Planned Parenthood has apparently had enough of President Donald Trump and anti-abortion advocates. The reproductive healthcare nonprofit announced it would be investing $45 million in presidential, state, and congressional races this year to continue its fight for abortion rights, according to CBS News. Planned Parenthood Votes executive director Jenny Lawson told the news network that “The stakes have never been higher.” She said the Trump Administration “has managed to undo so much over the last three years.” One of the administration’s many targets is the landmark Roe v. Wade Supreme Court decision that legalized abortion in 1973. “The fact that this summer the Supreme Court might gut Roe v. Wade is an indicator of their intention and they’ve never been so bold,” Lawson said.
The Supreme Court is set to hear arguments March 4 in a legal challenge to a 2014 Louisiana law that’s temporarily blocked from mandating that doctors must have admitting privileges at local hospitals in order to perform abortions, according to the court docket. If allowed to take effect, the law would mean only one doctor would be authorized to perform abortions in Louisiana, according to The New York Times.
“Reports indicate this law could cause some of Louisiana’s five remaining health centers providing safe and legal abortion to close their doors, which could end access south of Shreveport,” Planned Parenthood said on its website. “A woman would have to drive up to 300 miles one way to obtain safe, legal abortion care.” The law is part of a “national trend,” the nonprofit added. “With these same dangerous restrictions enacted in neighboring states, the United States is becoming a country where a woman’s ability to make personal medical decisions without interference from politicians will be dependent upon where she lives,” Planned Parenthood said.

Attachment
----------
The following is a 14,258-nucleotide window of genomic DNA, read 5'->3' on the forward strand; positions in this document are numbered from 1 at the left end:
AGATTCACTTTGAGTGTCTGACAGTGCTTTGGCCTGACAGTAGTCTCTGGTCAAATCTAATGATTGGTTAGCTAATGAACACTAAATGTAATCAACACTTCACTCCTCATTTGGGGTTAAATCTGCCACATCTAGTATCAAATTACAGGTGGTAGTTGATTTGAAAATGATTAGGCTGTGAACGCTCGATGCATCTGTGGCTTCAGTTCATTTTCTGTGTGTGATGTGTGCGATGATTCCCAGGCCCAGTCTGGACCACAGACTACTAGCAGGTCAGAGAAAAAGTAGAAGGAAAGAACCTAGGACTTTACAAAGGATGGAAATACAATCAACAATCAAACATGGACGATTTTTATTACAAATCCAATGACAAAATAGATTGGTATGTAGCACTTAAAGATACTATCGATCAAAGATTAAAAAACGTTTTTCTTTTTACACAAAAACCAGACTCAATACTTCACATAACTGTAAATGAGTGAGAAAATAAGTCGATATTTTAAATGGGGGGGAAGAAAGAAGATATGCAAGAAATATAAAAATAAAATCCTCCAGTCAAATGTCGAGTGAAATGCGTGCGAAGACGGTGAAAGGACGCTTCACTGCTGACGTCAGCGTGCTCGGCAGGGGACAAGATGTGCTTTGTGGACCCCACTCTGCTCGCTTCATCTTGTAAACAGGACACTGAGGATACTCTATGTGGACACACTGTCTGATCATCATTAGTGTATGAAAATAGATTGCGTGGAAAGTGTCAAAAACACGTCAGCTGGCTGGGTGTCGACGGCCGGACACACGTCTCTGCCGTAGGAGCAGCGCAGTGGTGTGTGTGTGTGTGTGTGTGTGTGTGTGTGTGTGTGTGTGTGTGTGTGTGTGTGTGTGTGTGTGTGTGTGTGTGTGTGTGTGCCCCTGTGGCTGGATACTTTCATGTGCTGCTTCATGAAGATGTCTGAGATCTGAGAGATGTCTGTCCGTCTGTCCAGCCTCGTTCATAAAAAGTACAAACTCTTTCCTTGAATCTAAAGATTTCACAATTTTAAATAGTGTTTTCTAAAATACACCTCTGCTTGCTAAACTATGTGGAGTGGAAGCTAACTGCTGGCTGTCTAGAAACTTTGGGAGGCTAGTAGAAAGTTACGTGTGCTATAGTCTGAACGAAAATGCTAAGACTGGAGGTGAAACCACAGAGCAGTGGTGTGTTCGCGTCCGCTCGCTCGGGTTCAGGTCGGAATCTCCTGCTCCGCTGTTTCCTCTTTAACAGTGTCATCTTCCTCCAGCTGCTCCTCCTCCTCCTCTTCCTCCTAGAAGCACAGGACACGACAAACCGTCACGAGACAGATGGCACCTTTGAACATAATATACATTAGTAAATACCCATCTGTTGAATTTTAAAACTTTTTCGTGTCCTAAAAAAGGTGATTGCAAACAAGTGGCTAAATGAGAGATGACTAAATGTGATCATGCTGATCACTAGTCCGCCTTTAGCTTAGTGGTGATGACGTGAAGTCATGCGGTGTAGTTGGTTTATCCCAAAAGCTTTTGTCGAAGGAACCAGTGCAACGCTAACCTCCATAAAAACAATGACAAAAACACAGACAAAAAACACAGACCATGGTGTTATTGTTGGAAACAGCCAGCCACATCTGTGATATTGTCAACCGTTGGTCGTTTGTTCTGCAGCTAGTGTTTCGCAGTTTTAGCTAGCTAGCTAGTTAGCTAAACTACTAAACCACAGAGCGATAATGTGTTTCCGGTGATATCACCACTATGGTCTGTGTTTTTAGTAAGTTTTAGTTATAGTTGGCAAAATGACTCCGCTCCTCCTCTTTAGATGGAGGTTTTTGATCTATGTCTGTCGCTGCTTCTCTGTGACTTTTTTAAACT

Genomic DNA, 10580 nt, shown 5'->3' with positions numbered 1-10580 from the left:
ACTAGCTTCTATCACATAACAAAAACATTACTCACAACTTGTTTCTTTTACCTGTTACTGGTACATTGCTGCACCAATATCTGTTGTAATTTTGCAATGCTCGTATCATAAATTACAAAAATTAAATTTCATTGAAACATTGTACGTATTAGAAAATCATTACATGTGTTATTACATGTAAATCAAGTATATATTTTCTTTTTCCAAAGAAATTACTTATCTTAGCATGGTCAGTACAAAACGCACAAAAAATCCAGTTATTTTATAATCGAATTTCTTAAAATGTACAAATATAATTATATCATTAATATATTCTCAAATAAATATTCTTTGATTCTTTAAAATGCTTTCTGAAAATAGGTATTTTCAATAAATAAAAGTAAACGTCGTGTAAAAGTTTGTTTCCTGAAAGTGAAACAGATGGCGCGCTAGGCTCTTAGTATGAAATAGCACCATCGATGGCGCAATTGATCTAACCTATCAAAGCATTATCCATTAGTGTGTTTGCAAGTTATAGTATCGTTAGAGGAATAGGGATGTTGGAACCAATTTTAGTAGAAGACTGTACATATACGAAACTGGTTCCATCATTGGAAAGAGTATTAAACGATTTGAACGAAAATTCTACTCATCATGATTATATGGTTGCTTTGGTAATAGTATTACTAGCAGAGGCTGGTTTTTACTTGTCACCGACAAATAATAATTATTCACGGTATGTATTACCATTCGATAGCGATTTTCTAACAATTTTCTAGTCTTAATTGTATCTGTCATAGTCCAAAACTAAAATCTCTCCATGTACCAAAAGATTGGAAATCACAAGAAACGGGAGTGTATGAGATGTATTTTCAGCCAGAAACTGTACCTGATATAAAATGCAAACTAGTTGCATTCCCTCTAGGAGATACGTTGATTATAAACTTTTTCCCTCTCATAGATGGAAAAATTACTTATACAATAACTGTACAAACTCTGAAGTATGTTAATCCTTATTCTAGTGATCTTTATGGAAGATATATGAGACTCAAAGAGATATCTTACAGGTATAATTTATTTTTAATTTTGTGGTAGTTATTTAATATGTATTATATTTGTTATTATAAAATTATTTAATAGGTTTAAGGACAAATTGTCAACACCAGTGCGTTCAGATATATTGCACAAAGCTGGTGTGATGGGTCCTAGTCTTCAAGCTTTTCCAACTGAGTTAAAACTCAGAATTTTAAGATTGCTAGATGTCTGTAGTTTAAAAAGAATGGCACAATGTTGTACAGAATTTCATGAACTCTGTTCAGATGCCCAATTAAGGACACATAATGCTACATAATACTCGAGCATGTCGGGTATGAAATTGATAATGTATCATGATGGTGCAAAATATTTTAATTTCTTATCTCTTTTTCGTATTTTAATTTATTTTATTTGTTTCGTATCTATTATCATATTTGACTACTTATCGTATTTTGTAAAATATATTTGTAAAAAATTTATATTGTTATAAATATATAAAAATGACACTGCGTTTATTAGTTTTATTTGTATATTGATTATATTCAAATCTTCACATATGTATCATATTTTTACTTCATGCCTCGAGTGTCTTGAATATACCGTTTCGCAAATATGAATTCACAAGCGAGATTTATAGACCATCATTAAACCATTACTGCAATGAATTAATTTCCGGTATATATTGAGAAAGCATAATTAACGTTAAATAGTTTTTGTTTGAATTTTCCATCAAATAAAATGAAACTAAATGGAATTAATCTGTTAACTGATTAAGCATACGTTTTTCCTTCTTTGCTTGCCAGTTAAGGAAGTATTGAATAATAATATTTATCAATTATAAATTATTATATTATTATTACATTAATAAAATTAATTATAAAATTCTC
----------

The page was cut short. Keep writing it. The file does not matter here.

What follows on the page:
Louisiana Solicitor General Liz Murrill, who is representing the state in the Supreme Court case, told The Advocate the law is a common-sense protection. “Women deserve better than incompetent providers that put profits over people,” she told the newspaper. But a study analyzing the benefit of requiring abortion providers to have hospital admitting privileges found no such benefit exists, according to the research group Advancing New Standards in Reproductive Health.
The study, approved by an institutional review board of the University of California, San Francisco, found that at three facilities in three states “physician admitting privilege laws did not appear to impact the ways in which abortion patients received hospital‐based care.”
”We found that few patients needed to be transferred to the hospital by ambulance,” researchers said online. “In addition, patients often sought follow-up care after they had returned home and in these cases admitting privileges do not apply.” In cases in which patients had to access emergency care, they often went to a nearby emergency department instead of the facility that granted the abortion provider’s admitting privileges. “If abortion providers determine there is a problem that requires hospital care when the patient first presents for abortion care, clinics already have protocols in place for communicating with hospitals,” researchers said.
The Louisiana law is nothing more than an exploited loophole: a wolf to women’s reproductive rights, wearing health and safety concerns as its sheep’s clothing.